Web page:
- The View: Riding the bus in London provides you with incredible views of the city and allows you to see more of London while in transit than you otherwise would by being underground on the Tube. Yes, it’s slower than the Underground due to being restricted by traffic, but I think the trade-off is worth it.
4. River Bus
Guess what else you can use your Oyster Card on? That’s right, you guessed it: the riverboats of London known as the Thames Clippers River Bus. I feel like this is one of the most underutilized modes of transportation in London. Maybe because it’s a little pricer or because the boats don’t run as frequently as the buses or the Tube, but the riverboats can be a convenient way to get across the city while seeing it from a truly unique perspective.
The London Overground is pretty much the Underground, but, you guessed it, above ground (even though much of the Underground is also above ground). The overground is fairly new and basically covers areas that the Underground does not. You can use your Oyster Card on the Overground and the fare system with zones is the same as the Underground.
6. DLR (Docklands Light Rail)
This fully automated rail system (without any drivers) services mostly the East and South of Central London near the docklands area of London. It works just like the Underground and Overground and you can use your Oyster Card.
7. National Rail
What?! More trains? Yes! The National rail consists of several different lines that connect London to the rest of the country. Many commuters use these rail lines to commute from the suburbs surrounding London. Your Oyster Card will not work on National Rail lines and children 10 and under are not free, but usually ride at a discounted rate. There will be machines at the station where you can purchase rail tickets and usually a ticket office where you can talk to a human.
This small tram system services South London, so if you’re staying there you’ll need to know about this one. The TramLink has a fixed fare and works like the bus so you only need your Oyster Card on the way in, not the way out.
9. Heathrow Express
If you’re coming to London you’re most likely flying into Heathrow Airport, London’s largest international airport. If so, taking the Heathrow Express is the fastest way to get into the city center. Don’t make the newbie mistake of taking a cab all the way into London! Book your tickets ahead of time online here to get the best deal. Fares range from £5-£32 depending on when you book.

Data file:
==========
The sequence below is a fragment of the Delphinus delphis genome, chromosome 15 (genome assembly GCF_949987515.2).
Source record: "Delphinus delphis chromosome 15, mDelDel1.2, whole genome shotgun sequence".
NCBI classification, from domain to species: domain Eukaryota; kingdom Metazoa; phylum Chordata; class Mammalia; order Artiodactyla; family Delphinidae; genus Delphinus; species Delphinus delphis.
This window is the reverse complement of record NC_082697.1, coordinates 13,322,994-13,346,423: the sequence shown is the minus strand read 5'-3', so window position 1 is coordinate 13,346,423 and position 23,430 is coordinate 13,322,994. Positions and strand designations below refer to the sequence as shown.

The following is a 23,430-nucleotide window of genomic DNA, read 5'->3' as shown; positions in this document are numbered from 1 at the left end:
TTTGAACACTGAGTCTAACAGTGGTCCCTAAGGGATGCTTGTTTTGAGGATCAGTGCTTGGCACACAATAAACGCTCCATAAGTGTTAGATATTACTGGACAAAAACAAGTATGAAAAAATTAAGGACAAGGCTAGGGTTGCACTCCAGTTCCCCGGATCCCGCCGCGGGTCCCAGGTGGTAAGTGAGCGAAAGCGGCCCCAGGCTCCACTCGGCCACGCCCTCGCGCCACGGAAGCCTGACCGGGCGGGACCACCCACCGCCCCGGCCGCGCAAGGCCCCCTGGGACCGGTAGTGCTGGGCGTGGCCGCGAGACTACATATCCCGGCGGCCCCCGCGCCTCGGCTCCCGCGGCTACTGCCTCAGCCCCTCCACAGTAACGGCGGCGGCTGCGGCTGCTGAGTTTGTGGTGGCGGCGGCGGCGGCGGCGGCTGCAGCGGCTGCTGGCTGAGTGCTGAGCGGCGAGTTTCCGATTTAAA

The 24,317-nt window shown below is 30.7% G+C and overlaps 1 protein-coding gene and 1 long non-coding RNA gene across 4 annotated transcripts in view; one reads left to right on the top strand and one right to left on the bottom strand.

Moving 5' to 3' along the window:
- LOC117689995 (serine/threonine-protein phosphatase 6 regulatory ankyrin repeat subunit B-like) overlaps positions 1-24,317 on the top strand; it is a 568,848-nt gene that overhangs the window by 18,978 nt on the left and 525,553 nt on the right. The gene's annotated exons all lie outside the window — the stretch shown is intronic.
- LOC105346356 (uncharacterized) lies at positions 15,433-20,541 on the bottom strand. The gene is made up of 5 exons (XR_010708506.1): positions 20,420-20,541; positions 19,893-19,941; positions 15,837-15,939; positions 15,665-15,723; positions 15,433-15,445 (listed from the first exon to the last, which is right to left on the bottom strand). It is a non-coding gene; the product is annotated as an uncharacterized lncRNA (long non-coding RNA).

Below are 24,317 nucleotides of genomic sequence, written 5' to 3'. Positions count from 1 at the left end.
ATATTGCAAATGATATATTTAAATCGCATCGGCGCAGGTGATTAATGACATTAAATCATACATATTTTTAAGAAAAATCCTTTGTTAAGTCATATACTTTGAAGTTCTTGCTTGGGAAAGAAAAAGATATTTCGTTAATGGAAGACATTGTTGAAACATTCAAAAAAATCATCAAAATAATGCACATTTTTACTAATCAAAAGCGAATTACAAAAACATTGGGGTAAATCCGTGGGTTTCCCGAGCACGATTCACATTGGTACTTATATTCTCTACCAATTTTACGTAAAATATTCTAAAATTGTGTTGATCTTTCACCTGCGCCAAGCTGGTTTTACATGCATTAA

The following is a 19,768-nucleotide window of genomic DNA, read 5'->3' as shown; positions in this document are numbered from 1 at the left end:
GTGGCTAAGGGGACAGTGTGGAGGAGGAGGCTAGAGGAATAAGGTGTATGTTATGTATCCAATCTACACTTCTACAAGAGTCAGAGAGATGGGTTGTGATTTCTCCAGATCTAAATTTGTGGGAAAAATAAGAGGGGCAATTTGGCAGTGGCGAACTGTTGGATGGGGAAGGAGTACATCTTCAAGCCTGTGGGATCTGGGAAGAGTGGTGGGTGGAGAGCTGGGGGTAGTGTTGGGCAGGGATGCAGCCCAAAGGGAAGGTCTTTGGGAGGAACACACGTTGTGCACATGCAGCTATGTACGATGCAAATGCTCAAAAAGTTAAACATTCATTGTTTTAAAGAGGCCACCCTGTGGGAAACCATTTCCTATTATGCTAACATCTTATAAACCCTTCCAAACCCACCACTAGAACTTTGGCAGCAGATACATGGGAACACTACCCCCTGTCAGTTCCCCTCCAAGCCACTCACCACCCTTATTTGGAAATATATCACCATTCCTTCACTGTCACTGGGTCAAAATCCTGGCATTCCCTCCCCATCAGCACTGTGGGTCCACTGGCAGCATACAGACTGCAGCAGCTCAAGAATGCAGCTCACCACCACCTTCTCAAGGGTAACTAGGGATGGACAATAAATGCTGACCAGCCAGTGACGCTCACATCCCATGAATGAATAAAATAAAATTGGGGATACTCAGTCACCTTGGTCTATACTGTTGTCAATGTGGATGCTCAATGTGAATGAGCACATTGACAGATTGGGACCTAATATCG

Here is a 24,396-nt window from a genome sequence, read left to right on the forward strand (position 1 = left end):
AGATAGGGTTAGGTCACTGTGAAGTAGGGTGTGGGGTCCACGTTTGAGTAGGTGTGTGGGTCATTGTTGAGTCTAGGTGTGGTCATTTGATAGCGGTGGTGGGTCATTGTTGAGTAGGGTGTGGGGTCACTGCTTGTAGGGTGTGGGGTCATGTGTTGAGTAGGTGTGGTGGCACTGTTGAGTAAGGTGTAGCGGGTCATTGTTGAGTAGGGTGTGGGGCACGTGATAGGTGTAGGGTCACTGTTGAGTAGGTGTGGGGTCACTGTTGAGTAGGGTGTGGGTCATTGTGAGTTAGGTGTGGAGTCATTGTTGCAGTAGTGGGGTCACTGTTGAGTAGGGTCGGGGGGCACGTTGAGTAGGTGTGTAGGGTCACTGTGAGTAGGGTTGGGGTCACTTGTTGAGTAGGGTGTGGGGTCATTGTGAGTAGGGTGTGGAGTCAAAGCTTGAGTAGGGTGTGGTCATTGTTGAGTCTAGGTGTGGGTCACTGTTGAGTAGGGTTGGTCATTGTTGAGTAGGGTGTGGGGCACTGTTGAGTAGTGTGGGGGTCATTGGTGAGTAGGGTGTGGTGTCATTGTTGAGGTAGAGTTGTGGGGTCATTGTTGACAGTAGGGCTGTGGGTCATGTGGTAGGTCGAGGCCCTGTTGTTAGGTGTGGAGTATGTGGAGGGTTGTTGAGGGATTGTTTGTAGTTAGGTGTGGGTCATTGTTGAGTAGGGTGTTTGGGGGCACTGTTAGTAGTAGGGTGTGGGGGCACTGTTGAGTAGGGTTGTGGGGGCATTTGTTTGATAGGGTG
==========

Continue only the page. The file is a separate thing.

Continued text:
UBER is regularly used and accepted in London. It’s an easy way to book and pay for transportation and you can now split fares with your travel buddies. It’s not quite the same experience as riding in a Black Cab in my opinion, but just as efficient. When we were there we found the price to be about the same, but you don’t have to worry about having cash on you for UBER at least. If you’ve never used UBER, don’t worry it’s fun, safe, and easy. Here’s a coupon for $5 off your first ride.
Biking around London can be a really fun and inexpensive way to see the city and get you from place to place on a nice day. The bikes with “Santander” written on them are affectionately known as “Boris Bikes” after Boris Johnson who was the Mayor of London when the bike program launched. The bikes only cost £2 to access the bikes and the first 30 minutes are free. You could technically bike somewhere for 30 minutes, check in your bike, then check out a new bike and ride it for 30 minutes and so on, potentially paying only £2/day for your bike. There are 750 docking stations and 11,500 bikes to rent around London. You can use a credit card or the app to pay for your bike.